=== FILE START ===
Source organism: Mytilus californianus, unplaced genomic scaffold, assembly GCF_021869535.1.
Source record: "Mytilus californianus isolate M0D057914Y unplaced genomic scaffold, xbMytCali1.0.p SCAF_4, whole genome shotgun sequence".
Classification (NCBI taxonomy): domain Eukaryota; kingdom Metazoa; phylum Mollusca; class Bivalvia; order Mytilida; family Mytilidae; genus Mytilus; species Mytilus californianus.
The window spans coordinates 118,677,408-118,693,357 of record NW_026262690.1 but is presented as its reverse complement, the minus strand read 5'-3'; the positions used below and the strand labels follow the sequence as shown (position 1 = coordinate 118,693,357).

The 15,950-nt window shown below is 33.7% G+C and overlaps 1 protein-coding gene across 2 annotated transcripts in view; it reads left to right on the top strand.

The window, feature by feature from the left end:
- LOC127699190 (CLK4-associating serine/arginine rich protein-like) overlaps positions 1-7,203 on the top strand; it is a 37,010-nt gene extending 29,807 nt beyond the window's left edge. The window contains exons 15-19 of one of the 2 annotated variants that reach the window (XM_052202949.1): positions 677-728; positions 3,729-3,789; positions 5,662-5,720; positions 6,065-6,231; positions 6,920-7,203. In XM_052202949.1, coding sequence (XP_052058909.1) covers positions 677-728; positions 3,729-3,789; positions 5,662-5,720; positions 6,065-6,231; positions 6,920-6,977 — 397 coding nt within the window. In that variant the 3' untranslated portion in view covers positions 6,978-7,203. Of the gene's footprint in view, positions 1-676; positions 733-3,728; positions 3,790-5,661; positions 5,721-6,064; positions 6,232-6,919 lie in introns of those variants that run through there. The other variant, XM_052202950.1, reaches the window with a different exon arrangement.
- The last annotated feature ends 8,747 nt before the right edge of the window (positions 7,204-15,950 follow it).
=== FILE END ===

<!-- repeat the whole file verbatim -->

Source organism: Mytilus californianus, unplaced genomic scaffold, assembly GCF_021869535.1.
Source record: "Mytilus californianus isolate M0D057914Y unplaced genomic scaffold, xbMytCali1.0.p SCAF_4, whole genome shotgun sequence".
Classification (NCBI taxonomy): domain Eukaryota; kingdom Metazoa; phylum Mollusca; class Bivalvia; order Mytilida; family Mytilidae; genus Mytilus; species Mytilus californianus.
The window spans coordinates 118,677,408-118,693,357 of record NW_026262690.1 but is presented as its reverse complement, the minus strand read 5'-3'; the positions used below and the strand labels follow the sequence as shown (position 1 = coordinate 118,693,357).

The 15,950-nt window shown below is 33.7% G+C and overlaps 1 protein-coding gene across 2 annotated transcripts in view; it reads left to right on the top strand.

The window, feature by feature from the left end:
- LOC127699190 (CLK4-associating serine/arginine rich protein-like) overlaps positions 1-7,203 on the top strand; it is a 37,010-nt gene extending 29,807 nt beyond the window's left edge. The window contains exons 15-19 of one of the 2 annotated variants that reach the window (XM_052202949.1): positions 677-728; positions 3,729-3,789; positions 5,662-5,720; positions 6,065-6,231; positions 6,920-7,203. In XM_052202949.1, coding sequence (XP_052058909.1) covers positions 677-728; positions 3,729-3,789; positions 5,662-5,720; positions 6,065-6,231; positions 6,920-6,977 — 397 coding nt within the window. In that variant the 3' untranslated portion in view covers positions 6,978-7,203. Of the gene's footprint in view, positions 1-676; positions 733-3,728; positions 3,790-5,661; positions 5,721-6,064; positions 6,232-6,919 lie in introns of those variants that run through there. The other variant, XM_052202950.1, reaches the window with a different exon arrangement.
- The last annotated feature ends 8,747 nt before the right edge of the window (positions 7,204-15,950 follow it).